Jonathan Presler

Post-Doctoral Research Fellow, Saint Louis University

Welcome. I am a Post-Doctoral Research Fellow at the Sinquefield Center for Applied Economic Research at Saint Louis University. I earned my PhD in Economics from Syracuse University in 2020. As an applied microeconomist, I research at the intersection of Urban, Labor, and Public economics. My research interests include peer effects, education, homelessness, and discrimination. Common threads in my work include the application of spatial methods and use of big data, such as cell phone geolocation micro-data and large administrative datasets.

Curriculum Vitae

My CV is available for download here: Jonathan Presler CV.

Contact Info



Saint Louis University
Sinquefield Center for Applied Economic Research
Fusz Hall, Suite 358
3700 W Pine Mall Blvd
Saint Louis, MO 63108
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"You Are Who You Eat With: Academic Peer Effects from School Lunch Lines"

(2022) Journal of Economic Behavior & Organization, 203, 43-58.

Job Market Paper.

Abstract:  Using daily lunch transaction data from NYC public schools, I determine which students frequently stand next to one another in the lunch line. I use this 'revealed' friendship network to estimate academic peer effects in elementary school classrooms, improving on previous work by defining not only where social connections exist, but the relative strength of these connections. Equally weighting all peers in a reference group assumes that all peers are equally important and may bias estimates by underweighting important peers and overweighting unimportant peers. I find that students who eat together are important influencers of one another's academic performance, with stronger effects in math than in reading. Further exploration of the mechanisms supports my claim that these are friendship networks. I also compare the influence of friends from different periods in the school year and find that connections occurring around standardized testing dates are most influential on test scores.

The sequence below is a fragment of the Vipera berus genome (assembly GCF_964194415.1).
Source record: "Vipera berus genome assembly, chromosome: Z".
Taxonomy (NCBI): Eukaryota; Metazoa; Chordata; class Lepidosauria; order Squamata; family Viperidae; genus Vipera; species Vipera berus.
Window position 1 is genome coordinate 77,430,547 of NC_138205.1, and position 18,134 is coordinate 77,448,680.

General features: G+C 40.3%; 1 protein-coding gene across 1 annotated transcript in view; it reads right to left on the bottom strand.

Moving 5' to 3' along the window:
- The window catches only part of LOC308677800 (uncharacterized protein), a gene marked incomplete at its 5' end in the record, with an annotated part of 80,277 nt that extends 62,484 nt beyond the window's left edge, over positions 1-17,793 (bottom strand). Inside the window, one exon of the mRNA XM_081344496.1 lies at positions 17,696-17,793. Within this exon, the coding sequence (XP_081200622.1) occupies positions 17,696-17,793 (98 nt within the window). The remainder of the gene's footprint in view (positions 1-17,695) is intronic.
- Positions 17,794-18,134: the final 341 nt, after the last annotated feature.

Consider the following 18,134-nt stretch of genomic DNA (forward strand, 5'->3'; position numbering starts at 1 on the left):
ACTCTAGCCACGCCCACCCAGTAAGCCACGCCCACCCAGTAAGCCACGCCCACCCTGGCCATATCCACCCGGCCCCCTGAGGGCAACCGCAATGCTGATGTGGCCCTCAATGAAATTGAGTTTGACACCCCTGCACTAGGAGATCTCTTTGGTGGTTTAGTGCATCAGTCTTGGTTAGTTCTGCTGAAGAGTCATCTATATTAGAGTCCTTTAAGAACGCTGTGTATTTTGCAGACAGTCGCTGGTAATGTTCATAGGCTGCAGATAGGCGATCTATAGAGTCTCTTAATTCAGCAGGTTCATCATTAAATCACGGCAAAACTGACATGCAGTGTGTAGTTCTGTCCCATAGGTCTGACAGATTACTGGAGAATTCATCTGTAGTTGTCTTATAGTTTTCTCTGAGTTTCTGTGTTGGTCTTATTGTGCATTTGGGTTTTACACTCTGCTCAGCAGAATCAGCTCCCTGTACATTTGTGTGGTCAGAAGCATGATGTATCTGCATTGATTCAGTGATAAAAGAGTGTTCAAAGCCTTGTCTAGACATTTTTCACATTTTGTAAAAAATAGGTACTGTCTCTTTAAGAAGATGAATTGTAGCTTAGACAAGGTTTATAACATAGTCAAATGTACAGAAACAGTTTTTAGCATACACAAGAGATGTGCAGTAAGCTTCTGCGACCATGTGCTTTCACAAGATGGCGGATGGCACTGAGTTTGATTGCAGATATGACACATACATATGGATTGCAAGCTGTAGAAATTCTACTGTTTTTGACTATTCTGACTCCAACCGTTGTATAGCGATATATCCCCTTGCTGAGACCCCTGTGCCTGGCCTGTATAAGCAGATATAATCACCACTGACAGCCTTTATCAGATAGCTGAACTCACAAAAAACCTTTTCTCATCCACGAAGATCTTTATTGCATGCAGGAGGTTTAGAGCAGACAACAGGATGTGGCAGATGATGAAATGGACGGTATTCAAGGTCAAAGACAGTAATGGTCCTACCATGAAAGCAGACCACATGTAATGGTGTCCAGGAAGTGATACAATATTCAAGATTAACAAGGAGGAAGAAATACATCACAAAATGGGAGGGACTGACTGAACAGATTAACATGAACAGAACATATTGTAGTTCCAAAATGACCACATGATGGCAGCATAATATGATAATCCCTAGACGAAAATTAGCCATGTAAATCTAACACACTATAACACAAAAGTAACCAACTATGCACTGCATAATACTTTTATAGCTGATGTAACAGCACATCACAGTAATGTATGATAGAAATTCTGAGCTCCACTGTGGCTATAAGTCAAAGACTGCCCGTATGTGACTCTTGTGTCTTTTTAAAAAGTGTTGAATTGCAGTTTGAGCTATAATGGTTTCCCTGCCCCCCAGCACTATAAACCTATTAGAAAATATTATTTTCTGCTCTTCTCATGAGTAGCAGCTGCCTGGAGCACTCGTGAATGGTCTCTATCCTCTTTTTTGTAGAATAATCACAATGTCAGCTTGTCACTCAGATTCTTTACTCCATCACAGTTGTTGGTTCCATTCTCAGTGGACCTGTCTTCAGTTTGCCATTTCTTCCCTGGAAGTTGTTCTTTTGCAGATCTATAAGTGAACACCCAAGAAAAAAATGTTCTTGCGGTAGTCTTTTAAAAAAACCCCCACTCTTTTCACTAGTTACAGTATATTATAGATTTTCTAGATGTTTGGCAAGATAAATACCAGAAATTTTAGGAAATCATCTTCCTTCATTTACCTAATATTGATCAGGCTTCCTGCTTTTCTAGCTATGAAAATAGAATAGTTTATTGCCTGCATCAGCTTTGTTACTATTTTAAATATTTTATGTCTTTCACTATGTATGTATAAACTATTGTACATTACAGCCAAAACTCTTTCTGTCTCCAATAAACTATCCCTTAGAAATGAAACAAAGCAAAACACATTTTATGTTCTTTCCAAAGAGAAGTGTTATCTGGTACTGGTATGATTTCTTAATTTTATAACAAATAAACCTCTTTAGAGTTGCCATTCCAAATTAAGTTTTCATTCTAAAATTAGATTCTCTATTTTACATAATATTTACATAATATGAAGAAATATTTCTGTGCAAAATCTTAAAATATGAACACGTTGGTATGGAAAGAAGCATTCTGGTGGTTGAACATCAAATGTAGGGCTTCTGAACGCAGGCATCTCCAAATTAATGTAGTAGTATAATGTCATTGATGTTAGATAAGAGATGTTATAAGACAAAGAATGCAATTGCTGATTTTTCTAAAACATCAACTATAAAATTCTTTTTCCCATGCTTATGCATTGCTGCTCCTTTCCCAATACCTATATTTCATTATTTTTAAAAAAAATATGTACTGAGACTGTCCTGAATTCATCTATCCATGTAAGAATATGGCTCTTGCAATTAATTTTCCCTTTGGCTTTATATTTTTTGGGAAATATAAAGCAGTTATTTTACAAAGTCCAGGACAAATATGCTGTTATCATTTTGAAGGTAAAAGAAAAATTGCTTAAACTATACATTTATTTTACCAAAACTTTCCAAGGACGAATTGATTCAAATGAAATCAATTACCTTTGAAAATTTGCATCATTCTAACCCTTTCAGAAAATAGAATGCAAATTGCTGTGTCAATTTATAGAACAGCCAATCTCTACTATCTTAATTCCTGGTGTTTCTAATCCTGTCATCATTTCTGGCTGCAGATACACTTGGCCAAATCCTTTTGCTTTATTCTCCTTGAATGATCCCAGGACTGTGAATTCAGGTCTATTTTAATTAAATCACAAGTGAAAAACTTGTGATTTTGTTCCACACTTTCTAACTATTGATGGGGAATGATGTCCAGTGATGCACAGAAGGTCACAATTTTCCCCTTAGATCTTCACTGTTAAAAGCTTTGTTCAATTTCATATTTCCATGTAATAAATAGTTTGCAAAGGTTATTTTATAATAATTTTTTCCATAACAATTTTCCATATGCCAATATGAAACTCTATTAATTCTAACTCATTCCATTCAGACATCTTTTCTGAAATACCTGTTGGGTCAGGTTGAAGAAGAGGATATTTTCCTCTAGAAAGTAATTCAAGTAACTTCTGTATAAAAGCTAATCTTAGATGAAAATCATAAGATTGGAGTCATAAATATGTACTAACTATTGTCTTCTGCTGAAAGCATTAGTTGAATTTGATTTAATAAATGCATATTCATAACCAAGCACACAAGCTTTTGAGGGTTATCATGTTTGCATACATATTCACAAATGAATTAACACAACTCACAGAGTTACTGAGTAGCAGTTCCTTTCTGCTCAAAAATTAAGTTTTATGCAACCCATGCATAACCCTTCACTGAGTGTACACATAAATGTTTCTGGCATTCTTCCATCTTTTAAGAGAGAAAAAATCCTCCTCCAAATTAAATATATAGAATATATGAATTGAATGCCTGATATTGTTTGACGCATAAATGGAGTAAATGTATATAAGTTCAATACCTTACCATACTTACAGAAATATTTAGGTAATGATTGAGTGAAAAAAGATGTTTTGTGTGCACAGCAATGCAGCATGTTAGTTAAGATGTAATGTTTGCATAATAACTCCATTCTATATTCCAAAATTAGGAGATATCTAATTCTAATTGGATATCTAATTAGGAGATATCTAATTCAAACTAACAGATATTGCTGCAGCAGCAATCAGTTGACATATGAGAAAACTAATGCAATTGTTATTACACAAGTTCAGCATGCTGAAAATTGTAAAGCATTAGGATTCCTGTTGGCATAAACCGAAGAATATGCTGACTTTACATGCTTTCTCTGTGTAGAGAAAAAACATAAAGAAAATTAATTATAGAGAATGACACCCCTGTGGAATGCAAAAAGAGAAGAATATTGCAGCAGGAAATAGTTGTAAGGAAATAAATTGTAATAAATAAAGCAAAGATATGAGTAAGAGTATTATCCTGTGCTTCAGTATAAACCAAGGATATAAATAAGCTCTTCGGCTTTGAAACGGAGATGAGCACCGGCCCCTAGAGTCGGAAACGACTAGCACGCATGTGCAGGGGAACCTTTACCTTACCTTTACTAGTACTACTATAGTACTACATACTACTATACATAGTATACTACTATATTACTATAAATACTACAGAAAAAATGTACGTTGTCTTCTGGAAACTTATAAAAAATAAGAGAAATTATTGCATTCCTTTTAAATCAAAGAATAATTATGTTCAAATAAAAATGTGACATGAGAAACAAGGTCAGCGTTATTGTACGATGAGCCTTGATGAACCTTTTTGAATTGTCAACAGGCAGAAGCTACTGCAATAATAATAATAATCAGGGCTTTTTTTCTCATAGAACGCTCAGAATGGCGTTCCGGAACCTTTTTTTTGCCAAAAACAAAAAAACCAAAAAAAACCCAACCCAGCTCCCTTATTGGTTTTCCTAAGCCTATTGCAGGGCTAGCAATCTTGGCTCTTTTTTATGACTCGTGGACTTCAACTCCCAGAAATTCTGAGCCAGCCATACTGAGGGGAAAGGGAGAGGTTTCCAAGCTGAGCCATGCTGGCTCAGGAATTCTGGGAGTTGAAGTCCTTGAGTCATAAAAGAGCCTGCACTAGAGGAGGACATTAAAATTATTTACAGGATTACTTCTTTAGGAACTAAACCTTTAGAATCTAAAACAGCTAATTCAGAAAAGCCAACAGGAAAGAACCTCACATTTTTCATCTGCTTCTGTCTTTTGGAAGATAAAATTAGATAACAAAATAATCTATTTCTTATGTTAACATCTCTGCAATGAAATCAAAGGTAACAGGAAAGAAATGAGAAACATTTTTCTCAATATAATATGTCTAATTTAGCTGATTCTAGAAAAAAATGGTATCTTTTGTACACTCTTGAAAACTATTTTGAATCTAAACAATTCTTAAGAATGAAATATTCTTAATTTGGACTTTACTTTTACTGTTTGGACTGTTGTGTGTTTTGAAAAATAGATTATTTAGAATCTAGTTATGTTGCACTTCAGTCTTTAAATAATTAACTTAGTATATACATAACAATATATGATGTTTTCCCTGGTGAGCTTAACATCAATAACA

Working Papers

"Who’s Affecting Who? Obesity Peer Effects in NYC Public Schools"

Under Review.

Abstract:  Obesity rates continue to climb in the US, as they have been doing for the past several decades. This phenomenon is evident in both adults and children, and the obesity epidemic has profound individual and public costs. Obesity during a child's early years are particularly problematic because obesity is difficult to reverse. This is a multi-faceted problem, and an area of growing literature focuses on the social contagion around obesity and overweight. Most of this work focuses on adolescents and college students - missing crucial early years of development. This paper focuses on obesity peer effects in New York City elementary school classrooms. Using reduced form models common in the peer effects literature, I find evidence of significant causal social effects both in BMI and exposure to overweight and obese students. Further exploration into the heterogeneity of these effects finds that elementary boys are more affected by peer weight than girls, and I find little difference by race.

"What Makes a Classmate a Peer? Examining Which Peers Matter in NYC Elementary Schools"

with William Horrace, Hyunseok Jung, and Amy Ellen Schwartz

Under Review.

Abstract:  A growing literature explores peer effects in educational outcomes (e.g., standardized test scores), but constructing student peer networks through friendship surveys or similar means may be prohibitively costly. A reasonable alternative to surveys is using shared student characteristics as a proxy for the network. In addition to being relatively inexpensive to implement, peer networks constructed from demographic data like ethnicity or gender are often strictly exogenous and constant over time, two traits that greatly simplify peer effect estimation. While researchers believe certain demographic characteristics are important for understanding peer effects, there is little evidence on the relative importance of these factors. This paper provides empirical evidence on the relative importance of peer effects by gender, ethnicity, neighborhood, bus stop, bus route, language, and country of birth for New York City elementary school classrooms. Conditional on being in the same classroom, we find that the most important student peer effects are shared bus, gender, and country of birth. In doing so, we consider identification of peer effects within the classroom setting, and tackle issues related to the 'big data' associated with large urban school systems.